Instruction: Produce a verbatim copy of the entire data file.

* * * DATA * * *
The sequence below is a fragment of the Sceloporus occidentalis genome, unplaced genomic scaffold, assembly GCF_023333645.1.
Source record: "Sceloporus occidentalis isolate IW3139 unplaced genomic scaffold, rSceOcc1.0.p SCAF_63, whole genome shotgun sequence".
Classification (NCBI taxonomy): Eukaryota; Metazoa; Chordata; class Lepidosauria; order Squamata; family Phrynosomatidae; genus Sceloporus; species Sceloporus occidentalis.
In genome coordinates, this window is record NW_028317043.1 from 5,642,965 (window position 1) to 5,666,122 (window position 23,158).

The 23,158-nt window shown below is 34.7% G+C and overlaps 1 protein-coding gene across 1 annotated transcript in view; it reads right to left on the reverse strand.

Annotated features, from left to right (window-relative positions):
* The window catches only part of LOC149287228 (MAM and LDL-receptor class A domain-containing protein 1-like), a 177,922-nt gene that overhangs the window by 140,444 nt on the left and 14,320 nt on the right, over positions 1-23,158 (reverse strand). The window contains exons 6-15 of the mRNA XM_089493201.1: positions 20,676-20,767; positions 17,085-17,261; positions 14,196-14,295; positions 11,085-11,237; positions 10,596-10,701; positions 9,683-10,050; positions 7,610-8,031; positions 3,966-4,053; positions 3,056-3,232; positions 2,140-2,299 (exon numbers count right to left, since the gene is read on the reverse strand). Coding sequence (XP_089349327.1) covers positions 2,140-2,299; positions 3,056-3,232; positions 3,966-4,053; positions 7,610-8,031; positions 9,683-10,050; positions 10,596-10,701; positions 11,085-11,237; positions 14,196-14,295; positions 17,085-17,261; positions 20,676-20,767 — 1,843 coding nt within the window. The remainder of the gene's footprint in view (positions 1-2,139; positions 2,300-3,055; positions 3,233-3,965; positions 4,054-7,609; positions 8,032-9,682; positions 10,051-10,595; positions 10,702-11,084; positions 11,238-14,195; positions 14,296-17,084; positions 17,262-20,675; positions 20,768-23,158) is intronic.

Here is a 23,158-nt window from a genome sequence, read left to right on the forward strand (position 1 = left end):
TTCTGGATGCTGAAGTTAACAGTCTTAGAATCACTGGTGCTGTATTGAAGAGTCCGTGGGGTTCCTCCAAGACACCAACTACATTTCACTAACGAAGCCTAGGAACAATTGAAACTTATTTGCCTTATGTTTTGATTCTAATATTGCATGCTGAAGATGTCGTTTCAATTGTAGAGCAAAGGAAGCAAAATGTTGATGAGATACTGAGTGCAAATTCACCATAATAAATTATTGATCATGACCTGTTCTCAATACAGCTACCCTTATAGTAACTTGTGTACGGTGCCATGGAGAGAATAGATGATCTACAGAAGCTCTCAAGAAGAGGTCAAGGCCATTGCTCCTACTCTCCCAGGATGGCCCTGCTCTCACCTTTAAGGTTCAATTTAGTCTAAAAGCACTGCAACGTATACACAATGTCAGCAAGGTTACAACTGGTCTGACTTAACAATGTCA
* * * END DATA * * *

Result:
The sequence below is a fragment of the Sceloporus occidentalis genome, unplaced genomic scaffold, assembly GCF_023333645.1.
Source record: "Sceloporus occidentalis isolate IW3139 unplaced genomic scaffold, rSceOcc1.0.p SCAF_63, whole genome shotgun sequence".
Classification (NCBI taxonomy): Eukaryota; Metazoa; Chordata; class Lepidosauria; order Squamata; family Phrynosomatidae; genus Sceloporus; species Sceloporus occidentalis.
In genome coordinates, this window is record NW_028317043.1 from 5,642,965 (window position 1) to 5,666,122 (window position 23,158).

The 23,158-nt window shown below is 34.7% G+C and overlaps 1 protein-coding gene across 1 annotated transcript in view; it reads right to left on the reverse strand.

Annotated features, from left to right (window-relative positions):
* The window catches only part of LOC149287228 (MAM and LDL-receptor class A domain-containing protein 1-like), a 177,922-nt gene that overhangs the window by 140,444 nt on the left and 14,320 nt on the right, over positions 1-23,158 (reverse strand). The window contains exons 6-15 of the mRNA XM_089493201.1: positions 20,676-20,767; positions 17,085-17,261; positions 14,196-14,295; positions 11,085-11,237; positions 10,596-10,701; positions 9,683-10,050; positions 7,610-8,031; positions 3,966-4,053; positions 3,056-3,232; positions 2,140-2,299 (exon numbers count right to left, since the gene is read on the reverse strand). Coding sequence (XP_089349327.1) covers positions 2,140-2,299; positions 3,056-3,232; positions 3,966-4,053; positions 7,610-8,031; positions 9,683-10,050; positions 10,596-10,701; positions 11,085-11,237; positions 14,196-14,295; positions 17,085-17,261; positions 20,676-20,767 — 1,843 coding nt within the window. The remainder of the gene's footprint in view (positions 1-2,139; positions 2,300-3,055; positions 3,233-3,965; positions 4,054-7,609; positions 8,032-9,682; positions 10,051-10,595; positions 10,702-11,084; positions 11,238-14,195; positions 14,296-17,084; positions 17,262-20,675; positions 20,768-23,158) is intronic.

Here is a 23,158-nt window from a genome sequence, read left to right on the forward strand (position 1 = left end):
TTCTGGATGCTGAAGTTAACAGTCTTAGAATCACTGGTGCTGTATTGAAGAGTCCGTGGGGTTCCTCCAAGACACCAACTACATTTCACTAACGAAGCCTAGGAACAATTGAAACTTATTTGCCTTATGTTTTGATTCTAATATTGCATGCTGAAGATGTCGTTTCAATTGTAGAGCAAAGGAAGCAAAATGTTGATGAGATACTGAGTGCAAATTCACCATAATAAATTATTGATCATGACCTGTTCTCAATACAGCTACCCTTATAGTAACTTGTGTACGGTGCCATGGAGAGAATAGATGATCTACAGAAGCTCTCAAGAAGAGGTCAAGGCCATTGCTCCTACTCTCCCAGGATGGCCCTGCTCTCACCTTTAAGGTTCAATTTAGTCTAAAAGCACTGCAACGTATACACAATGTCAGCAAGGTTACAACTGGTCTGACTTAACAATGTCA